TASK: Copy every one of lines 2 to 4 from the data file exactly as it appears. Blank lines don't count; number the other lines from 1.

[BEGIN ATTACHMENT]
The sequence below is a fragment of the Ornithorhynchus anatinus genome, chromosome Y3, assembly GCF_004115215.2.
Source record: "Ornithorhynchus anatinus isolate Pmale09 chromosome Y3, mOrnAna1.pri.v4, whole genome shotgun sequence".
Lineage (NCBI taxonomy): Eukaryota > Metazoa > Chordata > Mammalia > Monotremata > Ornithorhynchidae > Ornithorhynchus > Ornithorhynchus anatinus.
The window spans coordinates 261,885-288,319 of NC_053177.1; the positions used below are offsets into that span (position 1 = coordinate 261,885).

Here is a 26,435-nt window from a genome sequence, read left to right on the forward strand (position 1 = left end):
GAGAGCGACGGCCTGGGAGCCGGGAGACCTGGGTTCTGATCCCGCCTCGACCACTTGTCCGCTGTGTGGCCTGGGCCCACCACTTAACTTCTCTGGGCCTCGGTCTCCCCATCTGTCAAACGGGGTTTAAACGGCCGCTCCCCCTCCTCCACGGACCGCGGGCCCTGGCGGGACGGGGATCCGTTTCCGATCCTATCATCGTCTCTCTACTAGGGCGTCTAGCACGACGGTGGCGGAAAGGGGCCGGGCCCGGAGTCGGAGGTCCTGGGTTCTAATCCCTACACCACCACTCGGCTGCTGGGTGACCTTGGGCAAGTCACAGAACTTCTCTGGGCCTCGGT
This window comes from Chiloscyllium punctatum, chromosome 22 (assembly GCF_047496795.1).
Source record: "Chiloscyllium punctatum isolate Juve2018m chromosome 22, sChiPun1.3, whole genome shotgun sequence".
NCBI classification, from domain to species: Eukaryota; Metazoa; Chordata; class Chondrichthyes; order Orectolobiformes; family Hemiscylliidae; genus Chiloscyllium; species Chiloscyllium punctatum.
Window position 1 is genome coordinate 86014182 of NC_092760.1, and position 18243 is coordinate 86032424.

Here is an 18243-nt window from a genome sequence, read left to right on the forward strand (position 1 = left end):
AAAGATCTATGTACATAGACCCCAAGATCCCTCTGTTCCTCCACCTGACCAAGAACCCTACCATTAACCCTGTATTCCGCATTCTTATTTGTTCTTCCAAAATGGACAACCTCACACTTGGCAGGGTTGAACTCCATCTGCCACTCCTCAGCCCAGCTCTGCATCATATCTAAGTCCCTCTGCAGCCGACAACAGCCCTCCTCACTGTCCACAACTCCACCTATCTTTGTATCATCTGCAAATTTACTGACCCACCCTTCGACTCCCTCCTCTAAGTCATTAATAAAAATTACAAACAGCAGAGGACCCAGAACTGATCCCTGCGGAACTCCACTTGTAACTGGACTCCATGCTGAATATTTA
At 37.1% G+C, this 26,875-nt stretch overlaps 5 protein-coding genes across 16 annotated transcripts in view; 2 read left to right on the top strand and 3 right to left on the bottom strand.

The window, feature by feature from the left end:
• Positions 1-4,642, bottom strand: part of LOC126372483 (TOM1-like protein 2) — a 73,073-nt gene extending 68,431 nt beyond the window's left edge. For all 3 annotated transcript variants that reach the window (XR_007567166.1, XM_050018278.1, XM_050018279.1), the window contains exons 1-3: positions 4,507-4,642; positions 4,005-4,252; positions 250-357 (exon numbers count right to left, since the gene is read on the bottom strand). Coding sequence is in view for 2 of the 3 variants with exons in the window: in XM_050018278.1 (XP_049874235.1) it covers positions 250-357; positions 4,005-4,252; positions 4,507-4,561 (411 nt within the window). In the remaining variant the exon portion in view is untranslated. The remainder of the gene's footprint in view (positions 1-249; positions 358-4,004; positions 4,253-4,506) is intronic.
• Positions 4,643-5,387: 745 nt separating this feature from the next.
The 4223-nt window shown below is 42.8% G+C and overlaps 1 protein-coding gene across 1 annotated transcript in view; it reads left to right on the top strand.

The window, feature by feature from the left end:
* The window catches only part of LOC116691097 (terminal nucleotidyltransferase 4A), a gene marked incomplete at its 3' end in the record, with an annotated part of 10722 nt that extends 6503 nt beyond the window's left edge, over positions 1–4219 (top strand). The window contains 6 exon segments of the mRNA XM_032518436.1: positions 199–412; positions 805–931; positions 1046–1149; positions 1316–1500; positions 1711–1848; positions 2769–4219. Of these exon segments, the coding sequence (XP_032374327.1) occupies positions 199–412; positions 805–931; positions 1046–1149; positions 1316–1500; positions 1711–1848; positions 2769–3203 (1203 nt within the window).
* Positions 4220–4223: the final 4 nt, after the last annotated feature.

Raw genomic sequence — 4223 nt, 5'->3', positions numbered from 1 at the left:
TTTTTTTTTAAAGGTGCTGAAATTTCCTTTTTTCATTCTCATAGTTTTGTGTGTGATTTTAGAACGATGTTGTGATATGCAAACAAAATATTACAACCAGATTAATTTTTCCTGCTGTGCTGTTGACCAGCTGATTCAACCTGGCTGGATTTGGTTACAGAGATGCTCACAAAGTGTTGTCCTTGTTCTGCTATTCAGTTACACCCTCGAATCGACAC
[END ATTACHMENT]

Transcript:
Source record: "Ornithorhynchus anatinus isolate Pmale09 chromosome Y3, mOrnAna1.pri.v4, whole genome shotgun sequence".
Lineage (NCBI taxonomy): Eukaryota > Metazoa > Chordata > Mammalia > Monotremata > Ornithorhynchidae > Ornithorhynchus > Ornithorhynchus anatinus.
The window spans coordinates 261,885-288,319 of NC_053177.1; the positions used below are offsets into that span (position 1 = coordinate 261,885).